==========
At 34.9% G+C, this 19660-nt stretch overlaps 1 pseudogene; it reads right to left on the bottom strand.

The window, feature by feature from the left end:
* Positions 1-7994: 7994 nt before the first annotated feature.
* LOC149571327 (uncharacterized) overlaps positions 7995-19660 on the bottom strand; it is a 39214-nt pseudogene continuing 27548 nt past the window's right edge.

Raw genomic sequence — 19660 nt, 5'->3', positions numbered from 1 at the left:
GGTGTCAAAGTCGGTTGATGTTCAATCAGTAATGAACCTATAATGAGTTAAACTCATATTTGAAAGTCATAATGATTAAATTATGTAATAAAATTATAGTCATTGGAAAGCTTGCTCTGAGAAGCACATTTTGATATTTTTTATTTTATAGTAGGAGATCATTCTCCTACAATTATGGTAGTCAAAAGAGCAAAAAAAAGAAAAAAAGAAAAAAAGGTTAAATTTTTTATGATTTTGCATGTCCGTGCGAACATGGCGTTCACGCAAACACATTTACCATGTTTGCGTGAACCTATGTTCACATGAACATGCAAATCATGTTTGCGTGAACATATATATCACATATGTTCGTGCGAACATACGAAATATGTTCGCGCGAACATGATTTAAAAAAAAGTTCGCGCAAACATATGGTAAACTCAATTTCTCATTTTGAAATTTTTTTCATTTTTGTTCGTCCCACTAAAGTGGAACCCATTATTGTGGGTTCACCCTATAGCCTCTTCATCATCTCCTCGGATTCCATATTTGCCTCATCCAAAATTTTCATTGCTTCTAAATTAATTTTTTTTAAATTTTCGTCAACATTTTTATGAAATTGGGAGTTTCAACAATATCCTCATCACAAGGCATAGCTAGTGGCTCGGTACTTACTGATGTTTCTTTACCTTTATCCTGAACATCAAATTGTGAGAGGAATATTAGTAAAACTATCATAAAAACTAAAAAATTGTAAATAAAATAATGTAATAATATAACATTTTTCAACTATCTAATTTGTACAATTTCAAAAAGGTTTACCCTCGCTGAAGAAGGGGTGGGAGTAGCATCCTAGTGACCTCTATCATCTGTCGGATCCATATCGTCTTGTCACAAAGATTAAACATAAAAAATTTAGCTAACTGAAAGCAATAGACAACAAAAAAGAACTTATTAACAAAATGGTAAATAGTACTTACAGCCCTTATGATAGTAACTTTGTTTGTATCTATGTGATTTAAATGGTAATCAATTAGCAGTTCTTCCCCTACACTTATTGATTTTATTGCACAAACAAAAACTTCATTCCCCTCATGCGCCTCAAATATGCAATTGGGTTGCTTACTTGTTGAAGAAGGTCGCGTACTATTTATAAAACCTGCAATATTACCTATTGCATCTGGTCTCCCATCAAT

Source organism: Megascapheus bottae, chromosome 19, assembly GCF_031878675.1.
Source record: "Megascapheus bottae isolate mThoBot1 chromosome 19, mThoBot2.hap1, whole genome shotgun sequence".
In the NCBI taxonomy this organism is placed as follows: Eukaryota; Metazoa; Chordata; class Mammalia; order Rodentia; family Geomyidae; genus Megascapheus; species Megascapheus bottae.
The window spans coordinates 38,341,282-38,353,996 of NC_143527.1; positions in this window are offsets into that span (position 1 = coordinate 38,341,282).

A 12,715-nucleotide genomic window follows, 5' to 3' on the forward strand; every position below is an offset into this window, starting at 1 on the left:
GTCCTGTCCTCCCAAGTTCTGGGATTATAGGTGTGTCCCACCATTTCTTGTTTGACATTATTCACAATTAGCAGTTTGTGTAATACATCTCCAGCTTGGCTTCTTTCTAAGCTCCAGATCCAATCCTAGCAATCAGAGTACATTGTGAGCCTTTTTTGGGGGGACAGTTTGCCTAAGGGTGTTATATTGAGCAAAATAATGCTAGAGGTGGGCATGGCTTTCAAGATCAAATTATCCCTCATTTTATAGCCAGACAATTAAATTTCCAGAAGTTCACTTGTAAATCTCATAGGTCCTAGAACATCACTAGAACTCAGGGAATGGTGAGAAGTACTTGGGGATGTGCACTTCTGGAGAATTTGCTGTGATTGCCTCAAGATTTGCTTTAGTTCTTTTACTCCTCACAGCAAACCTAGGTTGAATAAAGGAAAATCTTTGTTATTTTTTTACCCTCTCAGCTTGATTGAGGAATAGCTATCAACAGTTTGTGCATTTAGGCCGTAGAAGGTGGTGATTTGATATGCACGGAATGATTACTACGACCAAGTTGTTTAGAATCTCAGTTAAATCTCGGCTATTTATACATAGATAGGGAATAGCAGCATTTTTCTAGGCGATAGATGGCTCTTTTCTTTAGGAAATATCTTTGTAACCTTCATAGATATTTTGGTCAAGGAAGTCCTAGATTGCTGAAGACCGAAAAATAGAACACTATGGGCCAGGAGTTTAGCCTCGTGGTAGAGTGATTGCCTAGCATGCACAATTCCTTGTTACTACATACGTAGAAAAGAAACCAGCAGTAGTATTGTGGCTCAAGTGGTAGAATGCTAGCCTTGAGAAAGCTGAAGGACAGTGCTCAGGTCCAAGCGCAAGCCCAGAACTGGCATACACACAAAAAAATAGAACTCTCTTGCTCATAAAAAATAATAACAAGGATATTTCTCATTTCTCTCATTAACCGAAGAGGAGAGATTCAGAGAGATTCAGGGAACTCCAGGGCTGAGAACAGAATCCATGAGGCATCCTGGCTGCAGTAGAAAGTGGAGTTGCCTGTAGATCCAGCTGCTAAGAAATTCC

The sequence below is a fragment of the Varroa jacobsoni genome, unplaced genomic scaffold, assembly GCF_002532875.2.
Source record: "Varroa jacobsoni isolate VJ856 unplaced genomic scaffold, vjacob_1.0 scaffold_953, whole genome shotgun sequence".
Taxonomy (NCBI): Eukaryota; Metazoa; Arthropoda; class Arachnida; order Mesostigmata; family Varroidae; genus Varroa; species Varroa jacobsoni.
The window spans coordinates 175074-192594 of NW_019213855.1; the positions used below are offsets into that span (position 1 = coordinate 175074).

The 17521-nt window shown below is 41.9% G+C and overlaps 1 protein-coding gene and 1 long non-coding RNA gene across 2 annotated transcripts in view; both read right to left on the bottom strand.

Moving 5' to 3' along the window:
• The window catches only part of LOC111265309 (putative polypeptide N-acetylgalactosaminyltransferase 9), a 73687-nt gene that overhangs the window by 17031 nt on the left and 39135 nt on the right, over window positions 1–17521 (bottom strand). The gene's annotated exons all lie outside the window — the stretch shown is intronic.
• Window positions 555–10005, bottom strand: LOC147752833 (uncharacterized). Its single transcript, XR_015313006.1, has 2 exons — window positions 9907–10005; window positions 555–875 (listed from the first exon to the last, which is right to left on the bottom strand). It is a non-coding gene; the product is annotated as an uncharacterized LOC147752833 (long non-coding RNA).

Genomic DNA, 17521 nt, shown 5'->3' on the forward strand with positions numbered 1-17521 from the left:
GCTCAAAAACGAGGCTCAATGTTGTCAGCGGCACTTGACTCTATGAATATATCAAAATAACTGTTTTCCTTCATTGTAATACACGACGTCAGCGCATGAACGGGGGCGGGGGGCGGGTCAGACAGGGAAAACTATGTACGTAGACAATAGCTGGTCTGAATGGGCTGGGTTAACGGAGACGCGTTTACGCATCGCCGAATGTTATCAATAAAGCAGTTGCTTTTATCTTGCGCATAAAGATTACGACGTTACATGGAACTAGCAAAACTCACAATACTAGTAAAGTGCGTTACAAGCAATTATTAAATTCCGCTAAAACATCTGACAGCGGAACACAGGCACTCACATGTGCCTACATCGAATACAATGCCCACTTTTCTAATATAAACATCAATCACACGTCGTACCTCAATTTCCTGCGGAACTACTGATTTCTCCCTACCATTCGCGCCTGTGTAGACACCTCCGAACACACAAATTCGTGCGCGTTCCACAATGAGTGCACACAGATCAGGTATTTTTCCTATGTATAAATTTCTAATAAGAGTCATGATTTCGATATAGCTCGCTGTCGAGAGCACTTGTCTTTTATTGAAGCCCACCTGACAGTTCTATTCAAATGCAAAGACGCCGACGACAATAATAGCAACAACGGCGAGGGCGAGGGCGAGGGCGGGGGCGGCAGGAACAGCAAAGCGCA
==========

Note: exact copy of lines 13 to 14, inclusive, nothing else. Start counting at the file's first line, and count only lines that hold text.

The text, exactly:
The sequence below is a fragment of the Varroa jacobsoni genome, unplaced genomic scaffold, assembly GCF_002532875.2.
Source record: "Varroa jacobsoni isolate VJ856 unplaced genomic scaffold, vjacob_1.0 scaffold_953, whole genome shotgun sequence".